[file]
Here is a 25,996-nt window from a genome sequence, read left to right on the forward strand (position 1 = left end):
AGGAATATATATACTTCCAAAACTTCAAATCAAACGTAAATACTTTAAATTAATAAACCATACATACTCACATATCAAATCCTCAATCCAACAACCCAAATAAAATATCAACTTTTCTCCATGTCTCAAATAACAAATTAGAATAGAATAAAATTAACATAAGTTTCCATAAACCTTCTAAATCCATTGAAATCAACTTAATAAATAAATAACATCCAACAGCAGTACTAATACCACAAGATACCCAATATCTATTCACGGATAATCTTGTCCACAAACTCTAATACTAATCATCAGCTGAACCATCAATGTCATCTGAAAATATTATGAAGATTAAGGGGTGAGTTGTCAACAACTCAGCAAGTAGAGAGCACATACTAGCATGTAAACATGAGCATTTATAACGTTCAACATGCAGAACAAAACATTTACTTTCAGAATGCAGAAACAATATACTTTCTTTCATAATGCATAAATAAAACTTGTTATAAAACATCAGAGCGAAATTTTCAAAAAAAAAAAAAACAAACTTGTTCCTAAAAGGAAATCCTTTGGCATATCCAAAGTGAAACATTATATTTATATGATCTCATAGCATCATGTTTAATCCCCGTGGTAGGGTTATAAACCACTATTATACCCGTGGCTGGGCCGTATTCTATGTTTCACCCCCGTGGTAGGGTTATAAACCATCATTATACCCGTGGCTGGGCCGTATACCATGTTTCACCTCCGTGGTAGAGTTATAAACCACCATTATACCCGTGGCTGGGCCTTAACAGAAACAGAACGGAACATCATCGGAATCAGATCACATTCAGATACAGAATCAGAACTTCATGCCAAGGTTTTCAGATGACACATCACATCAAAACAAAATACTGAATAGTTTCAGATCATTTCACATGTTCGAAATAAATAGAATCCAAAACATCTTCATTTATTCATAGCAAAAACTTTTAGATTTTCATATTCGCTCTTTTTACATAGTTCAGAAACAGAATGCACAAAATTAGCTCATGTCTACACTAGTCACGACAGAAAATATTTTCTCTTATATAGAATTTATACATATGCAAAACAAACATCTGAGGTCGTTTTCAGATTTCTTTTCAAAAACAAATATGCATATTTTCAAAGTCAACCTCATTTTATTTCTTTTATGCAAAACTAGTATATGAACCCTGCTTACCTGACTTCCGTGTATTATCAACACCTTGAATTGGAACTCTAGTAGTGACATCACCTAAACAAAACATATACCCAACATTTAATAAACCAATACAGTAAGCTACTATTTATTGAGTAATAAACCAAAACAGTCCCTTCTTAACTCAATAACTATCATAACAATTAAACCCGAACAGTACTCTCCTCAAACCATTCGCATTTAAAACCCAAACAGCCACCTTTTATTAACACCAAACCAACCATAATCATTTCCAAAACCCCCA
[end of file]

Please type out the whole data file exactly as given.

Here is a 25,996-nt window from a genome sequence, read left to right on the forward strand (position 1 = left end):
AGGAATATATATACTTCCAAAACTTCAAATCAAACGTAAATACTTTAAATTAATAAACCATACATACTCACATATCAAATCCTCAATCCAACAACCCAAATAAAATATCAACTTTTCTCCATGTCTCAAATAACAAATTAGAATAGAATAAAATTAACATAAGTTTCCATAAACCTTCTAAATCCATTGAAATCAACTTAATAAATAAATAACATCCAACAGCAGTACTAATACCACAAGATACCCAATATCTATTCACGGATAATCTTGTCCACAAACTCTAATACTAATCATCAGCTGAACCATCAATGTCATCTGAAAATATTATGAAGATTAAGGGGTGAGTTGTCAACAACTCAGCAAGTAGAGAGCACATACTAGCATGTAAACATGAGCATTTATAACGTTCAACATGCAGAACAAAACATTTACTTTCAGAATGCAGAAACAATATACTTTCTTTCATAATGCATAAATAAAACTTGTTATAAAACATCAGAGCGAAATTTTCAAAAAAAAAAAAAACAAACTTGTTCCTAAAAGGAAATCCTTTGGCATATCCAAAGTGAAACATTATATTTATATGATCTCATAGCATCATGTTTAATCCCCGTGGTAGGGTTATAAACCACTATTATACCCGTGGCTGGGCCGTATTCTATGTTTCACCCCCGTGGTAGGGTTATAAACCATCATTATACCCGTGGCTGGGCCGTATACCATGTTTCACCTCCGTGGTAGAGTTATAAACCACCATTATACCCGTGGCTGGGCCTTAACAGAAACAGAACGGAACATCATCGGAATCAGATCACATTCAGATACAGAATCAGAACTTCATGCCAAGGTTTTCAGATGACACATCACATCAAAACAAAATACTGAATAGTTTCAGATCATTTCACATGTTCGAAATAAATAGAATCCAAAACATCTTCATTTATTCATAGCAAAAACTTTTAGATTTTCATATTCGCTCTTTTTACATAGTTCAGAAACAGAATGCACAAAATTAGCTCATGTCTACACTAGTCACGACAGAAAATATTTTCTCTTATATAGAATTTATACATATGCAAAACAAACATCTGAGGTCGTTTTCAGATTTCTTTTCAAAAACAAATATGCATATTTTCAAAGTCAACCTCATTTTATTTCTTTTATGCAAAACTAGTATATGAACCCTGCTTACCTGACTTCCGTGTATTATCAACACCTTGAATTGGAACTCTAGTAGTGACATCACCTAAACAAAACATATACCCAACATTTAATAAACCAATACAGTAAGCTACTATTTATTGAGTAATAAACCAAAACAGTCCCTTCTTAACTCAATAACTATCATAACAATTAAACCCGAACAGTACTCTCCTCAAACCATTCGCATTTAAAACCCAAACAGCCACCTTTTATTAACACCAAACCAACCATAATCATTTCCAAAACCCCCA